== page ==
Friday, Feb. 29, 2008 | When Republican prosecutor Bill Gentry suddenly dropped out of the San Diego city attorney’s race last month, Judge Jan Goldsmith was sitting pretty. As the lone Republican in the race, with the endorsement of the local Republican Party, Goldsmith looked like he had a sizable chunk of the vote tied up.
But any hopes Goldsmith may have had of turning the race into a one-on-one partisan match-up between him and Democratic incumbent Mike Aguirre soon evaporated. A few days after Gentry’s departure, City Councilman Brian Maienschein shocked Goldsmith, and most City Hall observers, by running for Aguirre’s seat. Soon after, Council President Scott Peters decided he would have a crack at winning the job too.
Goldsmith now finds himself in a well-populated political donnybrook. And, while it seems like he genuinely wants the job, he doesn’t appear too excited about the campaign ahead of him.
He’s facing two well-funded and experienced local politicians, an incumbent with a solid fan base and two ambitious local Democratic attorneys. And the race ahead of him will, by necessity, involve a huge amount of fundraising, an element of the political process he has said he dislikes.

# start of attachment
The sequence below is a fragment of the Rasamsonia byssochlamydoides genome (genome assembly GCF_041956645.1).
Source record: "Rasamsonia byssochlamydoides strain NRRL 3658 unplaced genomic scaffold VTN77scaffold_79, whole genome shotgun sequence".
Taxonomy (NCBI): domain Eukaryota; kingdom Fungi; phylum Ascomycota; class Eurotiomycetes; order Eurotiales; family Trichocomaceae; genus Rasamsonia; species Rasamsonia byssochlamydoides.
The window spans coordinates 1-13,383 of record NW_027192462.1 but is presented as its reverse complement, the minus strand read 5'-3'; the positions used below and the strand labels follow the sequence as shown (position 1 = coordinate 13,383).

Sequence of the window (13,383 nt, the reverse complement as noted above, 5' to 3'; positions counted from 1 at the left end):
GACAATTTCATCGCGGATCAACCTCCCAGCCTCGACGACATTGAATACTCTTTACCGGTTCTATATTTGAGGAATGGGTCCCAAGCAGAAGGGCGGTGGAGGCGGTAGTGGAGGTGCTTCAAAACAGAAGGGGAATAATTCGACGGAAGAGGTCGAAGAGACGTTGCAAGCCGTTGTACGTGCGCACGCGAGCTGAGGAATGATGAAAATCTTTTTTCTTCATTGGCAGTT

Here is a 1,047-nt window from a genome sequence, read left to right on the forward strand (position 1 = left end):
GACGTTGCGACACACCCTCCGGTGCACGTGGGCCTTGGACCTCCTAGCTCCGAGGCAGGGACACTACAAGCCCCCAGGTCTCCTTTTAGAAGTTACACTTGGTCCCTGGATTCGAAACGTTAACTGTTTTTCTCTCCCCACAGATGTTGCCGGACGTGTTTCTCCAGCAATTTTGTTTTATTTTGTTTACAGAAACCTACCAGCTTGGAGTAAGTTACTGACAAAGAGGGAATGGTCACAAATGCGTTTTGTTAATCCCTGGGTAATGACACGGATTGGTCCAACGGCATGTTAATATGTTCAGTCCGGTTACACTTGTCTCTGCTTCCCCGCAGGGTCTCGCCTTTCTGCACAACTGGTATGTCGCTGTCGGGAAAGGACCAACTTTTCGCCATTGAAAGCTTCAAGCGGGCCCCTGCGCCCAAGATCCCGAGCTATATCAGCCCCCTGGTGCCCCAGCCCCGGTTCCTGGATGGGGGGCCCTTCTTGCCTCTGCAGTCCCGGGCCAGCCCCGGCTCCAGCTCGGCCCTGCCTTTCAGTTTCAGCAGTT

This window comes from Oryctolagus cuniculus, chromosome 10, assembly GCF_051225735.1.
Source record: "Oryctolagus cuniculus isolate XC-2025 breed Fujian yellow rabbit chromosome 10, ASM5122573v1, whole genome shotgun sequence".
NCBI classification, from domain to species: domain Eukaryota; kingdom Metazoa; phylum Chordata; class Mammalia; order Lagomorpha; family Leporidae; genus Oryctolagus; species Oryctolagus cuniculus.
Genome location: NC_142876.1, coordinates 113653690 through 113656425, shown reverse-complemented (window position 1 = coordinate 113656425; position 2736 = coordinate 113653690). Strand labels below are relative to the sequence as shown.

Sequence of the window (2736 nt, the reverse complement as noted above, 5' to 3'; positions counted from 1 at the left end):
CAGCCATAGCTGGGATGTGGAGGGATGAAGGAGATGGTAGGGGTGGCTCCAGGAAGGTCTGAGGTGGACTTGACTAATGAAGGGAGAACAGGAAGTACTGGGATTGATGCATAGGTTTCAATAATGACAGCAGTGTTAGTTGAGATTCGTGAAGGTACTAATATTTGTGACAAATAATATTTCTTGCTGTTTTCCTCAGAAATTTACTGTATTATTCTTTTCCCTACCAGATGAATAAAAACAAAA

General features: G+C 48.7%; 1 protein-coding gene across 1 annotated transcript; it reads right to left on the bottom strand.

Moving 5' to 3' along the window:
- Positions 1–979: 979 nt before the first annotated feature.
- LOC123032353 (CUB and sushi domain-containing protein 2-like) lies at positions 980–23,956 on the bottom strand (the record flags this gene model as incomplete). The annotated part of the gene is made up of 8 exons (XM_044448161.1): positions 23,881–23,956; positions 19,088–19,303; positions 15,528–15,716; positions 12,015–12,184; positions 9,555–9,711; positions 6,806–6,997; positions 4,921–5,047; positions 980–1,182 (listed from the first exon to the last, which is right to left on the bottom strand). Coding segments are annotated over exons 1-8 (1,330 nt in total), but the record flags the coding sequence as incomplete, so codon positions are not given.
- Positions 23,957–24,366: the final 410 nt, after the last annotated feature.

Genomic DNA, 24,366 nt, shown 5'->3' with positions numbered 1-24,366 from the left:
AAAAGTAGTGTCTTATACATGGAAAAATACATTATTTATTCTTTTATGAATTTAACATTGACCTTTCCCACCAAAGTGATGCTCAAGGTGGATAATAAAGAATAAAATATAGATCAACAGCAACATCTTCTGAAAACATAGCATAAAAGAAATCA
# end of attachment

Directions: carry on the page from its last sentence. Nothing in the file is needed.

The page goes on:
By the end of last year, Goldsmith had raised a little more than $8,000, and he has strictly ruled out spending any of his own money on the campaign. Both Peters and Aguirre have the means to self-finance their campaigns. Overall, Goldsmith gives the impression the election race has morphed into exactly the sort of potentially scrappy political undertaking that led him away from politics and onto the bench almost a decade ago.